nevertheless take over for you, would I be doing it for the sake of making a name for myself? But names are
the parasites of realities. Should I do something for the sake of a parasite? When the jiaoliao (tailor) bird
nests in the dark forest it requires no more than a single branch. When the muskrat drinks from the river it
does no more than fill its belly. Go back and relax my lord, I have no use for the world! Even though the cook
neglects his kitchen, would the stand-in for the deceased and the chief officiant of the funeral spring over
the barrier to do his job for him?"
Jian Wu asked of Lian Shu, saying: "I heard something from Jie Yu, vast and unfitting, it was so far out it
never came back! His words shocked me. They were limitless, like the Milky Way! They were greatly spurious!
They did not fit the realities of human experience!"
Lian Shu asked: "What did he say?"
Jian Wu replied: "There are godlike people who reside on Mount Miaoguyeh. Their flesh is like ice or snow.
They are virginal in their complexions. They do not consume the five grains. They inhale the wind and drink the dew.
They are borne about by the clouds and vapors and drive the flying dragons in order to voyage beyond the four seas.
When they focus their spirits, they make all creatures safe from illness and give ripeness to the yearly grains.
I think he is crazy and do not believe it."
Lian Shu said: "So. There is no way to show the beauty of ornamentation and decoration to the blind. There is no
way to give the sound of bells and drums to the deaf. Can it be that there is blindness and deafness only of the body?
Now indeed there is blindness of the knowing faculty. The words of that one are beyond you. What a person! What virtue!
In the future he will blend together the myriad creatures to form a single unity and so seek order from the midst of
chaos in the world. Why would he burden himself by taking up ordinary temporal affairs? That person! No creature can
harm him. Should a flood reach even to heaven he would not be drown. Should a great drought parch the earth, melting
metals, fusing stones, and scorching earthen hills, he would still not feel the heat. From the linters and tailings left
from his creation one could still fabricate a [sage emperor like] Yao or a Shun. Why would such a one as that be willing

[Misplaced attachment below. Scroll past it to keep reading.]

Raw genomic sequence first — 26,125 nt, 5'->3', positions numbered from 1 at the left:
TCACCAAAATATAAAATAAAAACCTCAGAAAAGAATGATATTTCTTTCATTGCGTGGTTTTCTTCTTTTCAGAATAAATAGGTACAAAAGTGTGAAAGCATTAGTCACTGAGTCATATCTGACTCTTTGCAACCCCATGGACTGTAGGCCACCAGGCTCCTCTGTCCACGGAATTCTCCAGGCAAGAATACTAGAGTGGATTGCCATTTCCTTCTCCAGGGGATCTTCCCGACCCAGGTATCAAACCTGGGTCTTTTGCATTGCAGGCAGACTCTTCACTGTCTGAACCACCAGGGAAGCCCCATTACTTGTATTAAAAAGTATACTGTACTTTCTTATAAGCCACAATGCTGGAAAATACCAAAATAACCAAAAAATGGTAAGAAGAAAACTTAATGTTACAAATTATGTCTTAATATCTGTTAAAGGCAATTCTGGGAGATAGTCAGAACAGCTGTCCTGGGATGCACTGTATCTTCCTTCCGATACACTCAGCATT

to concern himself with mere things?!"
A man from Song invested in ceremonial hats as his stock in trade and set out for the state of Yue. The people of Yue
crop close their hair and tattoo their bodies and so had no use for his goods. Yao brought order to the people of the
world, made smooth the governance of all within the seas, and then went forth to visit the four masters on Mount Miaoguyeh,
north of the river Fen. But, sunken in oblivion, he lost his own world therein.
Master Hui told Master Zhuang: "The king of Wei presented me with the seeds of a kind of huge gourd. I planted them.
When they were mature the gourds weighed five stone. But if I tried to use them to hold water or sauce, they turned out
not to be sturdy enough to permit them to be lifted. If they were sliced in half to form dippers, then they were so flat
that they wouldn't hold anything. Isn't that pointlessly large?"
Master Zhuang replied: "My master is indeed maladroit in the use of the great. In the state of Sung there were
some people who had a salve that protected against chapping. Generation after generation this family made its
livelihood by processing plant fibers. A visitor heard of this medicine and asked to buy the prescription for one
hundred pieces of gold. They called the clan together and said: "We have only earned a few pieces of gold in generations
of processing fiber for cord. Now in a single morning we can swing a deal for one hundred pieces of gold. Let us sell it!"
The visitor obtained it and made it the subject of his consultations with the king of Wu, who was beset by the state of
Yue. The king of Wu made the consultant his general. During the winter they fought a naval battle with the state of Yue
and gave them a bad defeat. So the king set off a new domain and enfeoffed his consultant. In either case it was a matter
of not getting chapped hands. One was ennobled because of it, the other was merely not prevented from continuing to process
fibers, so the precise applications were different. Today, my master, you have five-stone gourds. Why don't you consider
making wading floats out of them, bind them around your waist, and go floating in the rivers and the lakes? But instead you
bemoan their lack of fluid capacity. My master has grown a thicket in his head!"
Master Hui told Master Zhuang: "I have a huge tree, the kind people call a shu tree. Its great trunk is gnarled and
twisted and will not line up with a chalk line. Its smaller branches twist and curl and will not line up with compass
and square. Plant it by the roadside and carpenters would not even look at it. Your words just now, my master, are vast
and useless, just what everybody would cast away."
Master Zhuang replied: "Has my master not seen the weasel? It crouches low to await its prey. East and west it leaps
and vaults, yet it cannot avoid things high and low; it gets caught in a spring snare or dies in a net. Now the yak
that is as large as a thunderhead hanging on the edge of heaven can truly be called large, however, it cannot catch mice.
Today, my master, you have a great tree and you are sore beset because you find it useless. Why do you not plant it in
the domain of Not-Having-Anything, in a barren wasteland, and stroll idly by its side, then freely and easily slumber
beneath its branches. Its life will not be cut short by hatchet and ax, it is something that no creature will injure.
How could anything ever give it a hard time?"